Generic selectors
Exact matches only
Search in title
Search in content
Search in posts
Search in pages

Reply To: VoIP managerial issues

#20003
Phone Guy
Guest

Your question is a little difficult to answer, simply due to the number of variables. But here is a simplistic answer.

One of the “drawbacks” that is often pointed out, is that the IP network has not resend capability. In most data network protocols, there are provisions for resending lost packets of data. When IP was “invented”, it was decided that for simplicity, that would be eliminated. Thus, packets of anything on the web thsat go astray are lost for ever.. Another stated “drawback” is that IP does not used a fixed point to point connection. Packets can be sent in varying paths, which leads to latency (delay) being introduced. Either of these would degarde the voice being sent.

From a practical viewpoint, in most developed countries the IP networks are being expanded to carry the traffic demands. Having enough network (“pipe”) mitigates or eliminates lost packets and latency. Users are successfully using IP for voice today with very good results. There may occur an occassional network problem, bit those which are obvious to the users are not common.

There are problems with related systems and especially voice mail. In voice being sent over data networks (IP, Frame Relay or ATM) the voice is compressed from its native 64Kbps bandwidth to something more manageablem typically 16 KBps or less. Similarly woice mail systems compress voice for space reasons. At times this dual compression (the network and then a voice mail system) will degrade the voice to an unintelligible garble.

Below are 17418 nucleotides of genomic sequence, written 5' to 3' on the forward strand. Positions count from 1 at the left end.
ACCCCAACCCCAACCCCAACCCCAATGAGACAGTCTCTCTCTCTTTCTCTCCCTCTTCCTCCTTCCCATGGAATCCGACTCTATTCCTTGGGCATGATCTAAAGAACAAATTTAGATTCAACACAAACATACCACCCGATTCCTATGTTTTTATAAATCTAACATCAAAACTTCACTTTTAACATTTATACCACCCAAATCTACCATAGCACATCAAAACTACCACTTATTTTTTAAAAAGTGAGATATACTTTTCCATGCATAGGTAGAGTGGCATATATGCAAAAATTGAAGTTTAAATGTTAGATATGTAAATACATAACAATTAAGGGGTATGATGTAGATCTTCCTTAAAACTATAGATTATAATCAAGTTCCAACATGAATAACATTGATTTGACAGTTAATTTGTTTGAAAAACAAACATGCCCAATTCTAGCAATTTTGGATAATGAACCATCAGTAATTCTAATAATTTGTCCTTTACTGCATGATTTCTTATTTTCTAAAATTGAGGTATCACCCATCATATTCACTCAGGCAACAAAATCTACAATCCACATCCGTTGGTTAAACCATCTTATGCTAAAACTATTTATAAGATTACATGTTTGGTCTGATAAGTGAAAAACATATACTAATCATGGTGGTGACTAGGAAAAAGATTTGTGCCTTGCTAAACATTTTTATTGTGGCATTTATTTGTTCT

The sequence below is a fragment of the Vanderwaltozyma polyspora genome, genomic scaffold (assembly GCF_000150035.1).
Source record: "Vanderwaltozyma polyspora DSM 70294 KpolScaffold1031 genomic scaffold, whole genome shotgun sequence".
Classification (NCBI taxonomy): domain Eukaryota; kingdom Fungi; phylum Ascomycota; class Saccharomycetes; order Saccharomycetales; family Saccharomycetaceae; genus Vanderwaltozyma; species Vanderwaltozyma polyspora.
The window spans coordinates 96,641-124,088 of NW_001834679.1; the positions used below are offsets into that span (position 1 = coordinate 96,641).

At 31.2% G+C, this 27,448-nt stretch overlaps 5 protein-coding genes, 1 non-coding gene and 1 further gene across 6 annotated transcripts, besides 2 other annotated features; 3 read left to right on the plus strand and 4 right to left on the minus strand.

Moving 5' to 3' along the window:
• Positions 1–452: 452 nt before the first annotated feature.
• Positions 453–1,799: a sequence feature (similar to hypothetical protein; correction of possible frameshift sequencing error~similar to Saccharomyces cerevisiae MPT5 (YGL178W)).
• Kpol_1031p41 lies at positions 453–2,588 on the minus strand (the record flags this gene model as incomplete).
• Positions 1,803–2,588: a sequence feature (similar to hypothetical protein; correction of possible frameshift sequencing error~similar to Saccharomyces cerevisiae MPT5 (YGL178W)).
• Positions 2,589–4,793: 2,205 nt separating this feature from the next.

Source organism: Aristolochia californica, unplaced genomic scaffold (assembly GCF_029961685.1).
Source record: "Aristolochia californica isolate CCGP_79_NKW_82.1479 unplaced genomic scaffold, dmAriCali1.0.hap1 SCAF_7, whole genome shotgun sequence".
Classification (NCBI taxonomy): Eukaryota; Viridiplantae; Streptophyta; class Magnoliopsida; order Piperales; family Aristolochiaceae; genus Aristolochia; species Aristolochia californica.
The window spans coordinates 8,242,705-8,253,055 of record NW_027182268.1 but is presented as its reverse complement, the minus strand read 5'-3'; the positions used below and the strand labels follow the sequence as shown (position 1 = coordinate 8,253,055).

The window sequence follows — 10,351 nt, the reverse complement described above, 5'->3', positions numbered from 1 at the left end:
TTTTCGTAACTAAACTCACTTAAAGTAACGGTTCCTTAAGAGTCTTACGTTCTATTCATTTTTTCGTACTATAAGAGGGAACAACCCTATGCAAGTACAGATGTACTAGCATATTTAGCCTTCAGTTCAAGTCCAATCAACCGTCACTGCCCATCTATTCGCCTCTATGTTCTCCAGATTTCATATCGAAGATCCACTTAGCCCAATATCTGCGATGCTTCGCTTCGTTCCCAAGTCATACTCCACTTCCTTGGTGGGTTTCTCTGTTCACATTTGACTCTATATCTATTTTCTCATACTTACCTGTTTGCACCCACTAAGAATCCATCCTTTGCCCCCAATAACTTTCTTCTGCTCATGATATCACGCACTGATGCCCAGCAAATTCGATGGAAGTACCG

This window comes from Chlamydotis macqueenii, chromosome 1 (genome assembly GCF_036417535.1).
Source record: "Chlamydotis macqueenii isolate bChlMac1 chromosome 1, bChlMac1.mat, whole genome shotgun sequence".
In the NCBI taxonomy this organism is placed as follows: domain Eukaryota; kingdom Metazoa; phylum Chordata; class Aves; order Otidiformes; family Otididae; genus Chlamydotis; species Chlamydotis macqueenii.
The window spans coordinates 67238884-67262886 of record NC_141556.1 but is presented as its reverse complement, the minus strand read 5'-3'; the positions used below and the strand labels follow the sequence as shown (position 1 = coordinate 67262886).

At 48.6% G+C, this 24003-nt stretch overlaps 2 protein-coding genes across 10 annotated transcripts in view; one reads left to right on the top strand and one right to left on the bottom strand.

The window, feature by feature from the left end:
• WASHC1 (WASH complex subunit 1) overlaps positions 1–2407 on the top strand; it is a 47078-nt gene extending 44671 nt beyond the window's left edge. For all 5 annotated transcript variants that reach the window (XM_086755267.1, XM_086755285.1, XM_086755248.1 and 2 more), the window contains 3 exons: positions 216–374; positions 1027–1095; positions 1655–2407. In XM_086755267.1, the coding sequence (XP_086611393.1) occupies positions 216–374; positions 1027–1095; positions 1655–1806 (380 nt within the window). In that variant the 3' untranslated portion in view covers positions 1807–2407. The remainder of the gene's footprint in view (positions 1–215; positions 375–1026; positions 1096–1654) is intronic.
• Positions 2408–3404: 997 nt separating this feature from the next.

The same can be true for multi-nodal networks. If the voice has to be restored to its analog format and then digitized to be sent again, it can introduce degrading of the signal. Fortunately, most newer router are intelligent enough today to send packets destined for other addresses without doing the digital-analog-digital conversion. However, the network folks have to be smart enough (don’t make that assumption) to ensure that the routers are programmed to automatically forward those packets.

Bottom line, IP of voice can be a very real and viable alternative for businesses. While the voice will not be of the same quality as a digital voice network (due to the compression), many find that its price performance make it a satisfactory alternative. As IP is generally available everywhere (the same cannot be stated for Frame Relay or ATM), it is both accessible and cost effective.

In the future IP will likely become usage priced, as the traditional telephone companies can rightfully state that their cost/pricing structure is based on random calling patterns and not nailed (full time) connections as used in the IP world. There are other regulatory issues also involved that have been raised to the FCC, but not yet acted upon. We all shall wait to hear what the bureaucrats decide. But the prognosis is the IP will become more expensive if and when it has to account for its usage in the local telephone network.

Good luck